As we go through life, all of us will be faced with decisions.   Do we turn left or right?  Do we stay in our current job or take another one?  Do we live where we’ve always lived or do we move to a new state? Today, I’m interviewing Jess who made these changes and more in the past few years.  Find out how Jess handles change and how she can inspire you to change.

Can you please introduce yourself, tell us what you do and where you do it?

Hello, Strangers on the Interwebs!  I am Jess, and I am a stay at home mom, stepmom, blogger, and have found myself over the past year a resident of Orlando, Florida.  I love to laugh, that’s literally my favorite hobby, but that may come as a surprise if you only know me through my writing as I am not a funny person…at all.

In eighth grade, a teacher talked to the class about George R. R. Martin.  He described how he spent his days soaking up the sun from his swimming pool writing out episode after episode of Twilight Zone.   That was the most memorable lesson in a science class I have ever had.  #lifegoals.  Recently my husband and I have acquired, I wouldn’t necessarily say my dream home, but it is definitely the kind of home dreams are made of.  I love to hang by the pool and read and edit my work, though I’ve yet to actually establish a comfortable area to write by the pool.  One of those things a mom will dream about but never get around to.

You originally went to school to study education.  Was being a teacher something that you always wanted to do?

Yes and no.   I had a list of at least 10 different things I wanted to do when I grew up including but not limited to such great careers as a weatherman, teacher, astronaut, shelf stocker, movie star, psychiatrist, architect, and firefighter.  My dad always said I’d be a very busy girl.  I took an aptitude test in high school that said I would be most successful as a “tightrope walker”, “traveling salesman” or “custodial services”, but my family insisted I go to college anyway.  I took what I wanted, if I heard a professor was awesome, I said sign me up for every course!   If I heard another class was out of this world, I hopped right on board.  Spring semester of my junior year the dean sat me down and told me I HAD to declare a major.   And so I asked, “out of all that I’ve taken what degree am I closest to?”   And so a Jr. High Writing/Reading teacher was born.

Instead of education, you decided to stay in the retail world.  Can you explain what helped you make that decision?

I mean I can get into the tired complaint of education politics, but to be honest I just really loved retail.  I loved working with the people and for the people.  In the classroom, it was the same 70 faces I looked at every day for an entire year.  The school required structure so it was the same basic lesson plan layout, it was the same idea of I talk, they listen.  It was the same projects, same assignments, same concepts over and over and over again.  In retail, every day was a new unexpected and exciting collection of faces, stories, and interests.  It helped that I had a passion for the product that I sold and the company that I worked for.  As a manager I was able to give real career guidance or even opportunities to those kids that seemed unable to find their place in the world, I could help students post-school beyond scholastics and standardized testing.   Who wouldn’t love a job where they can enrich the lives of total strangers, and their own employees all at once, every single day?!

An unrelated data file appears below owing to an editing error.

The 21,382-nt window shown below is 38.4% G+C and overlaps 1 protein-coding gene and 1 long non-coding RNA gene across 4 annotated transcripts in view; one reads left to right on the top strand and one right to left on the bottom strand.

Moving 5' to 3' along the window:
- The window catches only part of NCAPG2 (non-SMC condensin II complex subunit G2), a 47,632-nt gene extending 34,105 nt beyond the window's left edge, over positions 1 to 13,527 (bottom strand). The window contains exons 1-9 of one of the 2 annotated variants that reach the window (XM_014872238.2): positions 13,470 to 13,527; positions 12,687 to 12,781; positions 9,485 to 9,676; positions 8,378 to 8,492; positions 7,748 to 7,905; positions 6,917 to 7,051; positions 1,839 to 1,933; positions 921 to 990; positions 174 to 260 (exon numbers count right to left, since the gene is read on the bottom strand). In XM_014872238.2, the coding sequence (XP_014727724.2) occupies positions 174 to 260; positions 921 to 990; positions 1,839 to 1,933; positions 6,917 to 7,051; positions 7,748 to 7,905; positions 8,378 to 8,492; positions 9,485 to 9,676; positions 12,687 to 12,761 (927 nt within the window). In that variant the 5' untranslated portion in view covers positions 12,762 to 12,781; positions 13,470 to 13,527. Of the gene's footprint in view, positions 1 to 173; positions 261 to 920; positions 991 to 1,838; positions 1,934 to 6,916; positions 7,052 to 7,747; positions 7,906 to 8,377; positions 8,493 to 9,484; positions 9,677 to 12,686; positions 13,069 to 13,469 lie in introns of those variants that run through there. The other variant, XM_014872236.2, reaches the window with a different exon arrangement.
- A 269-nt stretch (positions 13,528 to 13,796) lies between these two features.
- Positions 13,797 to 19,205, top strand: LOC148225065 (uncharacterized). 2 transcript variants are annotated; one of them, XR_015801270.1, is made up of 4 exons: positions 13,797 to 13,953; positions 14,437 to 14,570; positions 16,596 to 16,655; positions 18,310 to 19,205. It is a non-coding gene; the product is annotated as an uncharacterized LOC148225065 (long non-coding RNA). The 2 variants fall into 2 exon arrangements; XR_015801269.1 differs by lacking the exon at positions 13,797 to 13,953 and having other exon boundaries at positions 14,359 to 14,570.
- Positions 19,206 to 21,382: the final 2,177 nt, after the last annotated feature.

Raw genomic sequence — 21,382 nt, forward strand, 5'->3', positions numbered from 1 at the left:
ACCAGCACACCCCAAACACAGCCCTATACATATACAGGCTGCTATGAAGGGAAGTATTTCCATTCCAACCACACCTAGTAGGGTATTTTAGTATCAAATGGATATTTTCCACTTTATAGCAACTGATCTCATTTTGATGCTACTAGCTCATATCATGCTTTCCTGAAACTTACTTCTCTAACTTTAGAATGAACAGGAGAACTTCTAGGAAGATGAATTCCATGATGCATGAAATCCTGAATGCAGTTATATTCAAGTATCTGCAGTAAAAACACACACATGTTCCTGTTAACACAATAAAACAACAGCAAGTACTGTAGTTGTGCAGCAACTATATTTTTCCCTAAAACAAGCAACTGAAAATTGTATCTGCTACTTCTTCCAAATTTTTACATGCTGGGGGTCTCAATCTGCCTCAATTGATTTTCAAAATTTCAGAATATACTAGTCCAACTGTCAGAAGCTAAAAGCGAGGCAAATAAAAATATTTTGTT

You were married and then divorced.  When you remarried, you became a Step Mother.  What was that change like?

I have to say of all the struggles I’ve faced in the world, being a step-parent was the most difficult, with the greatest reward.  At first, I was excited, I was going to be a “bonus” mom.  I was going to use my child development background and educational experience to be an extension of his parents, to help them pursue their beliefs, structure, and ideas of what they wanted for him by just listening and obeying.   The birth mother though had her own idea of where I belonged…and that was out of her and her kid’s life.  I’ve been a stepmom now 6 years and though she is still not speaking with me I’ve found my own rhythm.  My stepson is old enough now that we have our own communication, our own routines, and our own hopes for his future he and I created together.   There is Mama Jess’s house and Mom’s house and they are two totally different worlds for him, but he was able to help build this one, so he seems happy with it.

In my blog, I write a lot about trying new things and people who start over.  You recently made the move from Texas to Florida.  What was the catalyst that made this happen?

I actually recently made the move from Alabama to Florida, though I am a Texas native.  I sacrificed my retail career when I had my first daughter so that I could spend as much time as possible with my kiddos, but also so my husband could build his dream career.  The move to Florida was a result of a trifecta of circumstances that all worked to show us the road out of the wonderful home we had created for ourselves in Huntsville.

  • 2015/2016 we had several scary things happen related to my husband and my youngest children’s health. The hillside of the Tennessee Valley is absolutely captivating and inspiring, but the allergies that stir around with them proved too much for my sweet husband and his health struggles.  So the doctors told us if we didn’t move somewhere he would never improve and actually worsen.
  • About the same time, my husband had a business offer that would require we move company headquarters to one of three possible locations. Of the options, Orlando seemed to fit our budget best and provided the most down to earth upbringing for our kiddos.
  • When we first moved to Alabama three years before that we had decided to rent until we figured out the lay of the town and where we wanted to be, funny enough we fell in love with our rental. We offered to buy but the landlords did not appreciate the meager sum we had offered to pay, though it was greatly above the appraisal value.  When they denied the offer and started showing our home for the past three years to other prospective buyers we knew it was time to move.

Along with making this move, you started homeschooling your children.  Is this something that you always planned to do or did the move bring this about?

I had talked about homeschooling often through my life.   Struggled in school myself as a kid with an overlooked learning disability.  I was an honors team student who seemed to constantly struggle and stress to pass all STEM courses.  Teachers offered a set time every morning where every kid in the all the classes could come and ask about homework questions they struggled with.  The difference between those kids and myself was that they were struggling with a couple of equations, while I was struggling with the entire concept altogether.   The manner in which Algebra 2 was taught by the football coach’s wife in high school was not working, while in fourth grade the manner in which it was taught as an extracurricular GT program led me to be chosen as the student to offer a presentation on complex algebra equations at local functions seeking funding for education.  It wasn’t that I couldn’t understand, it was that the schools with large class sizes were unable to tailor their lessons to my unique learning style.